The story is peppered with saccharine interludes and it climaxes with a scenario stolen from just about every genre counterpart “Kicking & Screaming” has. The final message (forget winning and just ensure you enjoy yourself) isn’t original, but I suppose to a younger audience it’s actually quite beneficial. I know it’s delusional to not pre-empt such weaknesses in a picture of this nature, but just because it’s become the norm doesn’t make it beyond criticism. The slavish devotion to convention evidenced in “Kicking & Screaming” is its most frustrating flaw, one that almost overcomes the production’s welcome PG themed tomfoolery.

The kids featured are unusually tolerable, the filmmakers only playing the cute card sporadically. Some have gone onto enjoy healthy careers (a prepubescent Josh Hutcherson is an interesting spot), but for the majority one imagine s this will be the highlight of their professional output. They ought to be pretty pleased with their contribution; they’re a charming selection of fools, a few of them even displaying a natural touch for comedy. On another note “Kicking & Screaming” features an odd performance from NFL coaching legend Mike Ditka, portraying none other than himself. It’s a weird addition to the tale, but again good for a few zany chortles if you can stomach the ridiculousness of it all.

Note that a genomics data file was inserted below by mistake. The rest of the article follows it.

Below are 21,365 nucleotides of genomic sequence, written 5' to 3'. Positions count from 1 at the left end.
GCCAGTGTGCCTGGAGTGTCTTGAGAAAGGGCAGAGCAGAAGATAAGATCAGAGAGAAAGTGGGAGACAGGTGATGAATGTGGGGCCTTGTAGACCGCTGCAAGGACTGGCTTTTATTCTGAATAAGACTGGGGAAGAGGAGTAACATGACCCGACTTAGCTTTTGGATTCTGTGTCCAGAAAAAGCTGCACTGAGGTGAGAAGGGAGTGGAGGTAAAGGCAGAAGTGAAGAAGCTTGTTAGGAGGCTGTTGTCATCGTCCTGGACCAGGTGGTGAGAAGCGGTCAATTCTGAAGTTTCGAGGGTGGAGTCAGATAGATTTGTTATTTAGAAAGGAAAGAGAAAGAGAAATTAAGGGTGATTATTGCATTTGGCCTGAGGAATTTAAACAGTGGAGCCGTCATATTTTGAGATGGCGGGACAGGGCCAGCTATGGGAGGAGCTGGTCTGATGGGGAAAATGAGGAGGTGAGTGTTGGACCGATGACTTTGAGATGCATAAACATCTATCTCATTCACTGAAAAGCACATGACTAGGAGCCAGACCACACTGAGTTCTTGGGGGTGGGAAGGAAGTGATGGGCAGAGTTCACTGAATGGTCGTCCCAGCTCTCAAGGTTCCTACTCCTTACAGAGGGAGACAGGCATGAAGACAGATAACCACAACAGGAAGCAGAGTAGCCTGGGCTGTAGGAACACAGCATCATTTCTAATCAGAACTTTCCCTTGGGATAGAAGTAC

“Kicking & Screaming” didn’t set the box-office alight (its international gross particularly low, especially given the focus on soccer); Ferrell had to wait until “Talladega Nights” before he officially became a bankable leading man. However as an effective example of the actor’s talents the movie works, especially seeing as he has to grapple with such a lacklustre concept. It’s not a must see, but on a quiet Sunday afternoon you could do much worse.

Is it worth catching up with? - If you adore Ferrell and have some free time it’s a perfectly harmless way to spend an hour and a half. Not essential, but definitely watchable. For BT VISION costumers in the UK this film is currently available for free on the BT VISION FILM CLUB package, and will remain so until the 3rd of March 2011. (B-)

Daniel Kelly, 2011